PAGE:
Practical Text Classification for Production Systems

I had to create a text classification system few months ago. Unfortunately, I had never done any text processing and didn’t know anything about NLP. Fortunately, it’s relatively easy to create a simple text classifier by modifying the state of the art models. This post is about using a relatively simple yet powerful text classification model for a production system. Other topics like deployment, testing for out-of-sample texts are also discussed - they are often not the sexiest aspects, but it makes sense to discuss them in this post.


I didn’t have any data to start with. I did not know how to get the data either - after a lot of back and forth it was decided to work on manually generating the dataset. The following advice from Richard Socher is pertinent in this case.

The dataset consisted of input texts and corresponding class numbers.

text | class_id
t1   | 1
t2   | 1
t3   | 2
t4   | 2
t5   | 2

In order to make sure random text inputs do not creep into the valid classes, I added a special class_id 0 for all negative cases. For example, ‘What is fake news?’ and ‘How much time does it take to drive to airport?’ were part of the negative samples.

Word vectors

A week into this task, I realized the pre-trained GloVe word vectors from the Stanford website are not very useful to me. Important words like roboadvisor, S&P500 were missing from that set. Additionally, terms like risk, bond, swap, interest, liquid, trade and market have a different meaning in Finance. I also wanted to capture the finance specific relationship between the words so that the classification model can do a better job on the finance specific sentences.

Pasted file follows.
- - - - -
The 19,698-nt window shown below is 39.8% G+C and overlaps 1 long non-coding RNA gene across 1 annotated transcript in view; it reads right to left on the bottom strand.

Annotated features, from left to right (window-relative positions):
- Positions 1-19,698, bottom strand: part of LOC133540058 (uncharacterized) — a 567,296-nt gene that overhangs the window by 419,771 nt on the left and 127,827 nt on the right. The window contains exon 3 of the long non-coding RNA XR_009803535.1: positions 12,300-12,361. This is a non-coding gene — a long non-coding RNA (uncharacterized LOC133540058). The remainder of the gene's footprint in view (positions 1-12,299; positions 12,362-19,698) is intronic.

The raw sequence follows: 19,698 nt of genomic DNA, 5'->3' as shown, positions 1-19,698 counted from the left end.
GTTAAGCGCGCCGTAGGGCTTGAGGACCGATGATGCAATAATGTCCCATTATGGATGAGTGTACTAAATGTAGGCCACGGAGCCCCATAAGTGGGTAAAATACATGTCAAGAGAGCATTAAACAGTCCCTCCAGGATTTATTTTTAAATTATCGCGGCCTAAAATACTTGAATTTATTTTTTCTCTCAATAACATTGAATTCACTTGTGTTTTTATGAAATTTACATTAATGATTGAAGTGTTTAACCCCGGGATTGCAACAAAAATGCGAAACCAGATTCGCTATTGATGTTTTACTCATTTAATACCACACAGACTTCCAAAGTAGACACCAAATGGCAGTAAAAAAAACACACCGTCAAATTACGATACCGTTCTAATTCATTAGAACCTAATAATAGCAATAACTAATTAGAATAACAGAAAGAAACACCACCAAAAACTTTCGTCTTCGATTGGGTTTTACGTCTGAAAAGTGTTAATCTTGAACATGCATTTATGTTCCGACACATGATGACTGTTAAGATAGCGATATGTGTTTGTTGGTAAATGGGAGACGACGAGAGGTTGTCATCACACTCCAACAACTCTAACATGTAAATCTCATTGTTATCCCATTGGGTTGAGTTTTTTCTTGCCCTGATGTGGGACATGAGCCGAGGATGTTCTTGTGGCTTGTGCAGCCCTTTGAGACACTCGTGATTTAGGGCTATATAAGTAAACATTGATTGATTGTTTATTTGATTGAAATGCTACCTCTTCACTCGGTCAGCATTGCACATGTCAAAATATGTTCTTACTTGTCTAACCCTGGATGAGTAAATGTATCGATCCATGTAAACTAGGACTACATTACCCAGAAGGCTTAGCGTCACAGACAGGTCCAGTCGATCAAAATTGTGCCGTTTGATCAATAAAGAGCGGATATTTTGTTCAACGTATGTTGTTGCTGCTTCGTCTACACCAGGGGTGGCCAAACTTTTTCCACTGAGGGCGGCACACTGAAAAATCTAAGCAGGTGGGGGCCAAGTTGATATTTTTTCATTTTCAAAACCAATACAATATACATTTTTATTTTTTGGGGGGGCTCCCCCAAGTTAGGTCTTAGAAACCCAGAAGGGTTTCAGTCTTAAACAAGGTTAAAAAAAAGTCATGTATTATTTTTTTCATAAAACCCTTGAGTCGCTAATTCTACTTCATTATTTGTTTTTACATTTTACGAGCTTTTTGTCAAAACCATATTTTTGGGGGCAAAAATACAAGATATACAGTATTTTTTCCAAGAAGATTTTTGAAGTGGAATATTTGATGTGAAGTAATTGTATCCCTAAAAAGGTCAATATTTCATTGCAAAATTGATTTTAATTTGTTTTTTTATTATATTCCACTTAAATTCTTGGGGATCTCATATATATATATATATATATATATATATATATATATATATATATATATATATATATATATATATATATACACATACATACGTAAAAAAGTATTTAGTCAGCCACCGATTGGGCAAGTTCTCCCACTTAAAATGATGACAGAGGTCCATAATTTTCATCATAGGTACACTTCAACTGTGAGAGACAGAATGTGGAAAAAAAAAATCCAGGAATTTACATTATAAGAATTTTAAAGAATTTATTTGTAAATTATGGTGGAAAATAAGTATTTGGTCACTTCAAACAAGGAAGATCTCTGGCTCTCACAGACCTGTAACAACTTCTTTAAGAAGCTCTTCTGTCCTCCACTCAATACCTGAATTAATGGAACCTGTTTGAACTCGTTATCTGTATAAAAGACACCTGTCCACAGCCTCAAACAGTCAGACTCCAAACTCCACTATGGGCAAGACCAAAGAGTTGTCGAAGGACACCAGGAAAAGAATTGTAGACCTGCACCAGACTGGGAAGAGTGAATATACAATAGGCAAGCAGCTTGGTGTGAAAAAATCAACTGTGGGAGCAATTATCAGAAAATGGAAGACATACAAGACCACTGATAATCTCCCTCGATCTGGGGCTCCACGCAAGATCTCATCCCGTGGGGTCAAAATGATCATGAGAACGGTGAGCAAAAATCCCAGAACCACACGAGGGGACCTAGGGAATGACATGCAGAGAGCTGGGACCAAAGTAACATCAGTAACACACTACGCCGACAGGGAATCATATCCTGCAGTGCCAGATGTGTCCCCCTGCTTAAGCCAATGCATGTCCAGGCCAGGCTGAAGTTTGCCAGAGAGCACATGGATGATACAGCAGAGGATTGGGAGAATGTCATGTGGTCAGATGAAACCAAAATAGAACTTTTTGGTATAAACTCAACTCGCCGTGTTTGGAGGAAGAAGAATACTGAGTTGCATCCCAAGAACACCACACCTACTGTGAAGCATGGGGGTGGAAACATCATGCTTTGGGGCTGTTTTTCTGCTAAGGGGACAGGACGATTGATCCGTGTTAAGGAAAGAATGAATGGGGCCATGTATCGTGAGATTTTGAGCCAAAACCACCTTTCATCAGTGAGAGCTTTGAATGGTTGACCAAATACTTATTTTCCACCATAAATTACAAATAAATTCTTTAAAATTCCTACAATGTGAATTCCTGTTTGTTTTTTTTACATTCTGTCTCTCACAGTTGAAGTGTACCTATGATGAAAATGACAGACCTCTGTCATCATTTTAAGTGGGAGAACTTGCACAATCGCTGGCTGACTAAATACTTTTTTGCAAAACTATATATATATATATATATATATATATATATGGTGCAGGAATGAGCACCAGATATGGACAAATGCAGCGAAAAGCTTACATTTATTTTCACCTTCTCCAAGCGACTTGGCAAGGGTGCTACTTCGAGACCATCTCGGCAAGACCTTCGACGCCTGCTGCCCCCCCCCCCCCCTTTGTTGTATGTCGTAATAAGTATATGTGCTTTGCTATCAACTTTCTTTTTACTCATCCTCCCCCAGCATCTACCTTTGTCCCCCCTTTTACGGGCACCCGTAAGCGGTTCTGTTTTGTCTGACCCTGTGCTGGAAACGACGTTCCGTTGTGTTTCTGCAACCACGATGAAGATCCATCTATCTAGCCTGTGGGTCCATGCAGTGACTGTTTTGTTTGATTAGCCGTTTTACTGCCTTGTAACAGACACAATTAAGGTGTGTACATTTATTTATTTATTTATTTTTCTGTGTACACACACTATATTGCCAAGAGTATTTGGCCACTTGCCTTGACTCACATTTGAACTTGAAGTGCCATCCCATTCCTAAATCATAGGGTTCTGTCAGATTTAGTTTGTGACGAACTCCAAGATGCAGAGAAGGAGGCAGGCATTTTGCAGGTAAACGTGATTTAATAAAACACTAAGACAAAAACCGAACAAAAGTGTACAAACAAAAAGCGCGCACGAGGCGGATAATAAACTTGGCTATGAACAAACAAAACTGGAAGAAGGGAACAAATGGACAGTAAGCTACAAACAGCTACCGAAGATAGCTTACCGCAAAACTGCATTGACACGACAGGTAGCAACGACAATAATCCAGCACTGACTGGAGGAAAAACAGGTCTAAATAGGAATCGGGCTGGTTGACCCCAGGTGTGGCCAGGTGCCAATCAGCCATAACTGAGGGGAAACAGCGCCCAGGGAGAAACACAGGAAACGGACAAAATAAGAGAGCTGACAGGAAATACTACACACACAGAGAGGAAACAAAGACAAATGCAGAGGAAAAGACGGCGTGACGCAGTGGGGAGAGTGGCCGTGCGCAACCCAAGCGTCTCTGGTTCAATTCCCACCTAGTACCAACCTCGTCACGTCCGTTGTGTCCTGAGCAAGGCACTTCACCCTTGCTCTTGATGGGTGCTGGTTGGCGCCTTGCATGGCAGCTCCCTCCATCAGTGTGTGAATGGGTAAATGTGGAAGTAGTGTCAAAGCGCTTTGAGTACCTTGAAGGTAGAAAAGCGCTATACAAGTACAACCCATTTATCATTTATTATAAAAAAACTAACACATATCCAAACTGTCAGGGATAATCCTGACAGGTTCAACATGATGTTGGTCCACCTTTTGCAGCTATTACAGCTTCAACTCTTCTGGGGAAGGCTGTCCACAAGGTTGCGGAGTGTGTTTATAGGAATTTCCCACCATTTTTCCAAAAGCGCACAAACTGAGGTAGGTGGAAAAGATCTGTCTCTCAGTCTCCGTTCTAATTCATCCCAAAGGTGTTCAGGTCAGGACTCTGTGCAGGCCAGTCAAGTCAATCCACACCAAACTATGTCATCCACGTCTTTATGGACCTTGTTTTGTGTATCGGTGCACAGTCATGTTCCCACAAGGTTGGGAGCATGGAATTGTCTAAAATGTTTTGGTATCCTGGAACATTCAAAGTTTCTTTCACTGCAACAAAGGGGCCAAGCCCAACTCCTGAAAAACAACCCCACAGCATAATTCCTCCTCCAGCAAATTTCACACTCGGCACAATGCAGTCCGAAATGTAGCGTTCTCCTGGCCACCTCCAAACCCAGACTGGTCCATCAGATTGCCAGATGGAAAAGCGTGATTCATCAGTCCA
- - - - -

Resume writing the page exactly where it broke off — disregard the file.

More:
So I decided to start from scratch. I scraped the web for finance specific content. In the end, I had about 100MB of raw text. I used the GloVe C code from the Stanford website to generate the word vectors.

We can do a sanity check for the word vectors.

import numpy as np
import torch

# Load word vectors
# Downloaded from
word_vector_path = 'glove.37M.50d.txt'
embeddings_index = {}
f = open(word_vector_path)
for line in f:
    values = line.split(' ')
    word = values[0]
    coefs = np.asarray(values[1:], dtype='float32')
    embeddings_index[word] = coefs

def get_word(w):
    return torch.from_numpy(embeddings_index[w])

def closest(d, n=10):
    all_dists = [(w, torch.dist(d, get_word(w))) for w in embeddings_index]
    return sorted(all_dists, key=lambda t: t[1])[:n]

# In the form w1 : w2 :: w3 : ?
def analogy(w1, w2, w3, n=5, filter_given=True):
    print('\n[%s : %s :: %s : ?]' % (w1, w2, w3))

    # w2 - w1 + w3 = w4
    closest_words = closest(get_word(w2) - get_word(w1) + get_word(w3))

    # Optionally filter out given words
    if filter_given:
        closest_words = [t for t in closest_words if t[0] not in [w1, w2, w3]]

    return closest_words[:n]

Let’s check if the closest words make sense.

# Check the closest words
In [3]: closest(get_word('stock'), 5)
[('stock', 0.0),
 ('market', 3.1340246200561523),
 ('exchange', 3.162646532058716),
 ('shares', 3.349428176879883),
 ('stocks', 3.3590168952941895)]